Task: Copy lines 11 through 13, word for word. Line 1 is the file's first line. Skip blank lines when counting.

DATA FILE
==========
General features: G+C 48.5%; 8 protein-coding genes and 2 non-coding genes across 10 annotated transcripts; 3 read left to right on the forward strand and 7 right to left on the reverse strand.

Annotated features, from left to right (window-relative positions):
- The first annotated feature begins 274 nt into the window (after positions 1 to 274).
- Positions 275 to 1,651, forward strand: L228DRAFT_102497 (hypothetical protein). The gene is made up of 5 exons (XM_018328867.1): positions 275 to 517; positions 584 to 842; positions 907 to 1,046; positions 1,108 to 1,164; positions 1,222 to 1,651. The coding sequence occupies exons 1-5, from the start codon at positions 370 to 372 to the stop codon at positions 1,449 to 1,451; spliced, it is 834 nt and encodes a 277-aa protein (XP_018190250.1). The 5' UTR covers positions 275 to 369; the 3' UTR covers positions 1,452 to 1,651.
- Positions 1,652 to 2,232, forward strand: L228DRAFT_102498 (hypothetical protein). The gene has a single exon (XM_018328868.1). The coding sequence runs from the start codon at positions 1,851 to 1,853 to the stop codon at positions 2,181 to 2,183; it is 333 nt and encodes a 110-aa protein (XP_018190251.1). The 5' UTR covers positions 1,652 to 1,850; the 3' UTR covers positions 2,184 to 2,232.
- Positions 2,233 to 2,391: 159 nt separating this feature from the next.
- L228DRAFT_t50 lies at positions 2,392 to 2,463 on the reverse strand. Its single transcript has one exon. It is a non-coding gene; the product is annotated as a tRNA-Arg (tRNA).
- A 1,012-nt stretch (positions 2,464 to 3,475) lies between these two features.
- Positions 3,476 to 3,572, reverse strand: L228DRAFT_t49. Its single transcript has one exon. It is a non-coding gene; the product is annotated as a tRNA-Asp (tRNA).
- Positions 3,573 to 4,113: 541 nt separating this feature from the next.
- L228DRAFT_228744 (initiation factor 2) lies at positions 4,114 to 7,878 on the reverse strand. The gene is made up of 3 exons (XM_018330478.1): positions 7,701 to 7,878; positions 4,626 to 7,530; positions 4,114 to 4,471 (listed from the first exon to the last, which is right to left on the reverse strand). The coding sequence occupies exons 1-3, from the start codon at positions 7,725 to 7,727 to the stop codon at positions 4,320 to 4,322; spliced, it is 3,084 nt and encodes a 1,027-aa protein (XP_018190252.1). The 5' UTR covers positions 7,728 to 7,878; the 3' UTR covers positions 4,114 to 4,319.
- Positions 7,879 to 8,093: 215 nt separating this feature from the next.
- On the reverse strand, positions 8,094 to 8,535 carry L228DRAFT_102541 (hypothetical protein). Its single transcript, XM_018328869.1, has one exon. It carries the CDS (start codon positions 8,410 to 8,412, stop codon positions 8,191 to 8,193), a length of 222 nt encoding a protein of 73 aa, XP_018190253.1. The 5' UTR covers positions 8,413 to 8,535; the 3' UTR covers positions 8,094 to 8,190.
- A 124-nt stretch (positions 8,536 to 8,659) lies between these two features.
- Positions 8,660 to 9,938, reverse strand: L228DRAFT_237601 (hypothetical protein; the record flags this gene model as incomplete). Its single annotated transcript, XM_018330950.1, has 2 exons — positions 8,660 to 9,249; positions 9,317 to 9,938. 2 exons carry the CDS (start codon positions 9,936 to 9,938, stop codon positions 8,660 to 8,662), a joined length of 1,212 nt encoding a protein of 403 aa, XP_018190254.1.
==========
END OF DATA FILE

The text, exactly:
- L228DRAFT_228744 (initiation factor 2) lies at positions 4,114 to 7,878 on the reverse strand. The gene is made up of 3 exons (XM_018330478.1): positions 7,701 to 7,878; positions 4,626 to 7,530; positions 4,114 to 4,471 (listed from the first exon to the last, which is right to left on the reverse strand). The coding sequence occupies exons 1-3, from the start codon at positions 7,725 to 7,727 to the stop codon at positions 4,320 to 4,322; spliced, it is 3,084 nt and encodes a 1,027-aa protein (XP_018190252.1). The 5' UTR covers positions 7,728 to 7,878; the 3' UTR covers positions 4,114 to 4,319.
- Positions 7,879 to 8,093: 215 nt separating this feature from the next.
- On the reverse strand, positions 8,094 to 8,535 carry L228DRAFT_102541 (hypothetical protein). Its single transcript, XM_018328869.1, has one exon. It carries the CDS (start codon positions 8,410 to 8,412, stop codon positions 8,191 to 8,193), a length of 222 nt encoding a protein of 73 aa, XP_018190253.1. The 5' UTR covers positions 8,413 to 8,535; the 3' UTR covers positions 8,094 to 8,190.